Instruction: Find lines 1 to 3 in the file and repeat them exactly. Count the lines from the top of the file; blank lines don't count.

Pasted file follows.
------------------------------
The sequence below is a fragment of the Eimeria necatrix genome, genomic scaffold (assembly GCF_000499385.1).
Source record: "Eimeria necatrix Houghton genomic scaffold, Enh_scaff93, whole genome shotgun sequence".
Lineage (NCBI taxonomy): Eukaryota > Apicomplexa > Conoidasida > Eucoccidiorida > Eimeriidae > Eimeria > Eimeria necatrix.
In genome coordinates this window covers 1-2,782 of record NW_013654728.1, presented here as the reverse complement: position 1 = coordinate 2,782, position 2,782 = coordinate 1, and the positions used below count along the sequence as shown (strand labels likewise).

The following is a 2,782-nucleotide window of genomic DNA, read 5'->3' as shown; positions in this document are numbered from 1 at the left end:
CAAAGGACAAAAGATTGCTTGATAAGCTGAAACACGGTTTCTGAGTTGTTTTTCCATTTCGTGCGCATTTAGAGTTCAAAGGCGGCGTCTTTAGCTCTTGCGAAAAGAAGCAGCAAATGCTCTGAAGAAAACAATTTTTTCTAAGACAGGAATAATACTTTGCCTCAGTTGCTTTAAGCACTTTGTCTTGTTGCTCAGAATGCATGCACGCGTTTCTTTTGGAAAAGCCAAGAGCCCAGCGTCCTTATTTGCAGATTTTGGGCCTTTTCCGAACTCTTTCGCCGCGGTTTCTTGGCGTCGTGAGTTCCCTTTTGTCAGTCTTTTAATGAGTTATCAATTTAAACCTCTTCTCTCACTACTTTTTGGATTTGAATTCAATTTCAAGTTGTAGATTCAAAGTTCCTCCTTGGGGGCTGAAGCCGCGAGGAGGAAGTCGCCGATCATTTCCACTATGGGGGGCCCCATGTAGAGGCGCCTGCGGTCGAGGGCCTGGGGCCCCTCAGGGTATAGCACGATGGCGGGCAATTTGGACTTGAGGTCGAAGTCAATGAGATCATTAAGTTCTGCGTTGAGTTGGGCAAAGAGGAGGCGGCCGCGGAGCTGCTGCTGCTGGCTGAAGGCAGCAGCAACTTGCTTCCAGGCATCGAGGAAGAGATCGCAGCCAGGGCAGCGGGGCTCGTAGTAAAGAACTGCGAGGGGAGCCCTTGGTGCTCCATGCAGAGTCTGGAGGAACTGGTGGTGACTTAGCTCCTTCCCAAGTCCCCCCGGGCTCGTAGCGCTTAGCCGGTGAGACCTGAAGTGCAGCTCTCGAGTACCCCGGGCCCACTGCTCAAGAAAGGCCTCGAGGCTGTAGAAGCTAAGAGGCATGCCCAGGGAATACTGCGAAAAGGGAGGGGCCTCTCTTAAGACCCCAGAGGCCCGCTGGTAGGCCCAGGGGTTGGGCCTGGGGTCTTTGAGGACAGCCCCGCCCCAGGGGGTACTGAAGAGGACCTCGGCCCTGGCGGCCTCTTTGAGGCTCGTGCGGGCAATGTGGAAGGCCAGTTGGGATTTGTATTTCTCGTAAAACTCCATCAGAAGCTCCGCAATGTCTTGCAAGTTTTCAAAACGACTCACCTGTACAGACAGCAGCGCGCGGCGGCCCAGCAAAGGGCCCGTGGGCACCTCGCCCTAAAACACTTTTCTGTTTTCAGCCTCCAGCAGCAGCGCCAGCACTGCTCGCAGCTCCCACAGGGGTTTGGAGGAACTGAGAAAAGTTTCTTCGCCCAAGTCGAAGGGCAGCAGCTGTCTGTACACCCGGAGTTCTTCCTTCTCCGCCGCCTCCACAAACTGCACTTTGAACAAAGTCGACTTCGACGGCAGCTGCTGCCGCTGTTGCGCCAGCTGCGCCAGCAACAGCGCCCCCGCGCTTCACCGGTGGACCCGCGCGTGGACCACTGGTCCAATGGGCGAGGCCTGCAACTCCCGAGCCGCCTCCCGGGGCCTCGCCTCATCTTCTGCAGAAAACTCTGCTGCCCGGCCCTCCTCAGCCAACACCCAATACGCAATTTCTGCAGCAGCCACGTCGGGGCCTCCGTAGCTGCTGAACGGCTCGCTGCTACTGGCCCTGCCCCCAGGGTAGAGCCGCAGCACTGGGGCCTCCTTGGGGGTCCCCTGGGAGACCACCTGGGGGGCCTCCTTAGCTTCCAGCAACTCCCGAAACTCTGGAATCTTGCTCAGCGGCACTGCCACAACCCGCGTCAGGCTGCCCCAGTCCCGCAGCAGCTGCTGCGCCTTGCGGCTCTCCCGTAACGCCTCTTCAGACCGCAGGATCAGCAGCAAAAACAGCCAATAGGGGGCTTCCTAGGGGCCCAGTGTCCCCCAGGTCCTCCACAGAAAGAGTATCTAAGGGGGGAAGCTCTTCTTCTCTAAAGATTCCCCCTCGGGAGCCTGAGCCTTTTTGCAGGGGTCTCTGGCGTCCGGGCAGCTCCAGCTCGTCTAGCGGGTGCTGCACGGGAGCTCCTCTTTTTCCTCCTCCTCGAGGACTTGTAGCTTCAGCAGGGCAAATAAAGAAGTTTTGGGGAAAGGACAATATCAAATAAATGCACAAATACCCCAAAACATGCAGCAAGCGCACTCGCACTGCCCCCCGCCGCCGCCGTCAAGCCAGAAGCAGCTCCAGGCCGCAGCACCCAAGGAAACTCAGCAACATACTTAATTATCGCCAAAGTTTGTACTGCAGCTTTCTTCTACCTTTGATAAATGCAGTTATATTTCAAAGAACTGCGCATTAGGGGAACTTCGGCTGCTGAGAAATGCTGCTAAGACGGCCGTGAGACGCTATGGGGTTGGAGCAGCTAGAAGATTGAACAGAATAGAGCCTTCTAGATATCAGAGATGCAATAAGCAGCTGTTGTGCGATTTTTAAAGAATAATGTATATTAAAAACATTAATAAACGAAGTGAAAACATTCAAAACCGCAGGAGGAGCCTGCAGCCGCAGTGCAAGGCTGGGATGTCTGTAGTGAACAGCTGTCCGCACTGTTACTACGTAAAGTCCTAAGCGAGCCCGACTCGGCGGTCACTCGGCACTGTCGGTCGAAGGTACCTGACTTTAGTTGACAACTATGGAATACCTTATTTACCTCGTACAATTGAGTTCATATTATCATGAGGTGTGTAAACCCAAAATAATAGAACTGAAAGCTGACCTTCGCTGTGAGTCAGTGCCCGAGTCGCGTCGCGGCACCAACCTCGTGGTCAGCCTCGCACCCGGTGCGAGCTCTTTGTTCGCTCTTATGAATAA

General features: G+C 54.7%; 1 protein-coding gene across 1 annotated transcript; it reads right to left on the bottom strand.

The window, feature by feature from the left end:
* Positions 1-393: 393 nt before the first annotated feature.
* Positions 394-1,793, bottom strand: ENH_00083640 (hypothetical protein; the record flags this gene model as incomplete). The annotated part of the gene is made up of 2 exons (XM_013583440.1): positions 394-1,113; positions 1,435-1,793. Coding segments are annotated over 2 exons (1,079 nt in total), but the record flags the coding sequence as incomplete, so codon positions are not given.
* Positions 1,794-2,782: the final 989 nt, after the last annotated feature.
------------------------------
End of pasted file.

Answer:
The sequence below is a fragment of the Eimeria necatrix genome, genomic scaffold (assembly GCF_000499385.1).
Source record: "Eimeria necatrix Houghton genomic scaffold, Enh_scaff93, whole genome shotgun sequence".
Lineage (NCBI taxonomy): Eukaryota > Apicomplexa > Conoidasida > Eucoccidiorida > Eimeriidae > Eimeria > Eimeria necatrix.